Your browser is no longer supported. For the best experience of this website, please upgrade to a newer version or another browser.

Your browser appears to have cookies disabled. For the best experience of this website, please enable cookies in your browser

We'll assume we have your consent to use cookies, for example so you won't need to log in each time you visit our site.
Learn more

Web won’t demolish bricks and mortar

We plan to continue to invest in both our stores and our website.

I’ve been following with interest the debate on Drapers’ LinkedIn forum about independent retailers discounting current season stock online. My own view is that this is a short-term strategy that will eventually undermine the whole idea of designer product as being something exclusive and turn it into just another commodity where price is the only issue. At American Pie we don’t want to be a part of this so are already switching our budget to labels that support our ethos rather than undermine it.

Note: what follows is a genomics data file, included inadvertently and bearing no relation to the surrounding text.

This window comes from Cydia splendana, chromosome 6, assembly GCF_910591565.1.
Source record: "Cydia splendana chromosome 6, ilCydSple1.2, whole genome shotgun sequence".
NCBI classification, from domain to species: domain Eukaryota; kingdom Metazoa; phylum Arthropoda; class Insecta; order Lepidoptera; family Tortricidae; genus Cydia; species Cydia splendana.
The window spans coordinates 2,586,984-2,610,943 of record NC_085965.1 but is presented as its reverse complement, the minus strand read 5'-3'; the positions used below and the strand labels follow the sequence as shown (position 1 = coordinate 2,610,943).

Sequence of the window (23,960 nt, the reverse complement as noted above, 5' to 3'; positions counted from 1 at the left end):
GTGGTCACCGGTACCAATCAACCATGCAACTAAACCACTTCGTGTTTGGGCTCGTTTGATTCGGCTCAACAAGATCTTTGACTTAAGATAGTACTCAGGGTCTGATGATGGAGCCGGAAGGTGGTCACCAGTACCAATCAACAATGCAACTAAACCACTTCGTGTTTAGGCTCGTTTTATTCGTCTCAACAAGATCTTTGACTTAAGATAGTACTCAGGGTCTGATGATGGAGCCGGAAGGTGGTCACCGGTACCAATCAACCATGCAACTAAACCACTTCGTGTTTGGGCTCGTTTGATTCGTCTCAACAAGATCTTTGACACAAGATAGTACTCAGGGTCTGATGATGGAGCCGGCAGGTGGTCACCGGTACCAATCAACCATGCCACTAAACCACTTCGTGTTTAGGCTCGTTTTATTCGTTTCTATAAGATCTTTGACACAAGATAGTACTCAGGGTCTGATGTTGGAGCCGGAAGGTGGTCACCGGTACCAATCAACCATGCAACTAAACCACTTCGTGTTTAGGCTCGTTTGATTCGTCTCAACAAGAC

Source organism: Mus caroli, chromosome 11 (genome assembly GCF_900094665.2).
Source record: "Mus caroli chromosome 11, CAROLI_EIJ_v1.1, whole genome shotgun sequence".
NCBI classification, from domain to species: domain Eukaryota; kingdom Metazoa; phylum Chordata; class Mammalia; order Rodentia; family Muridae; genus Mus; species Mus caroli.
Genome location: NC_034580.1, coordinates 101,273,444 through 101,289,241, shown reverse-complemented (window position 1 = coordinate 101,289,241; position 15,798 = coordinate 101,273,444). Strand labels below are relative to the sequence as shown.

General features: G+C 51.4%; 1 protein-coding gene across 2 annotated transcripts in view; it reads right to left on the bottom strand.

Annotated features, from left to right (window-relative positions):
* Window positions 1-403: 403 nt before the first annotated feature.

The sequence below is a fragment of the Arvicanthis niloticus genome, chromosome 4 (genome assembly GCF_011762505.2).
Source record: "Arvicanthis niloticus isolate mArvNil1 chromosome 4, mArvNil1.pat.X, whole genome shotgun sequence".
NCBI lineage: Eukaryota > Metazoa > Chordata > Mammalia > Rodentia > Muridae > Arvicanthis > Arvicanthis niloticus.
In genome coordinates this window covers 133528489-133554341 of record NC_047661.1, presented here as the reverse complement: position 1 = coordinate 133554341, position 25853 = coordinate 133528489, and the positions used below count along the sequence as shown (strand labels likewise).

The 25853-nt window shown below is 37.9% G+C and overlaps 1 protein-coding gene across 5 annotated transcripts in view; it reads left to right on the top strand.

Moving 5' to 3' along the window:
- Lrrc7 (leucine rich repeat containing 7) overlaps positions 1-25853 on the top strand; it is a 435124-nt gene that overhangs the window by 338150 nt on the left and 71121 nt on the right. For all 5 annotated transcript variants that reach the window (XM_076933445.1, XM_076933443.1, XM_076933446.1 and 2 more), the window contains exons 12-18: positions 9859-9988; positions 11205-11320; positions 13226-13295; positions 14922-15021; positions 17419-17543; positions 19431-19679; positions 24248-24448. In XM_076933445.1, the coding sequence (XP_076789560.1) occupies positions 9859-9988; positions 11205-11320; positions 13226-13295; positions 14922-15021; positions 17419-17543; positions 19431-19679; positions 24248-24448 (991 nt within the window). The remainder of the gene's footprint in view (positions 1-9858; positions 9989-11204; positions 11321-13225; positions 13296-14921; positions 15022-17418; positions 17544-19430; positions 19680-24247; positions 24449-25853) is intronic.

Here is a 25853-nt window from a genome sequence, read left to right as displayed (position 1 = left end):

However, the more interesting statistic concerning the internet was tucked away in last week’s issue - that growth in etail sales is at a record low. I’m sure we’ll see the same pattern here as in the US, where online sales grew rapidly at first before reaching a plateau. I just don’t buy into the idea that the web will replace the high street. For most people, shopping is much more than just buying things; it’s a leisure and social activity that cannot be replicated online.

We view our website as an important addition to our core business, giving customers another way of buying from us. Many customers, though, seem to use it as a source of information to see what’s in stock before visiting a store. Our most visited page is the location map and we are getting many new visitors to our real stores.

So we plan to continue to invest in both our stores and our website. We want to give the customer the choice of how to shop and so enhance our service rather than just focusing on giving them a perceived bargain.

I believe the internet will increasingly become much more of a big clearing house for discounted stock, which is a useful tool but not something we want to build our business around.

Bashir Mohammed is the owner of independent designer fashion business American Pie in west London

Have your say

You must sign in to make a comment

Please remember that the submission of any material is governed by our Terms and Conditions and by submitting material you confirm your agreement to these Terms and Conditions. Links may be included in your comments but HTML is not permitted.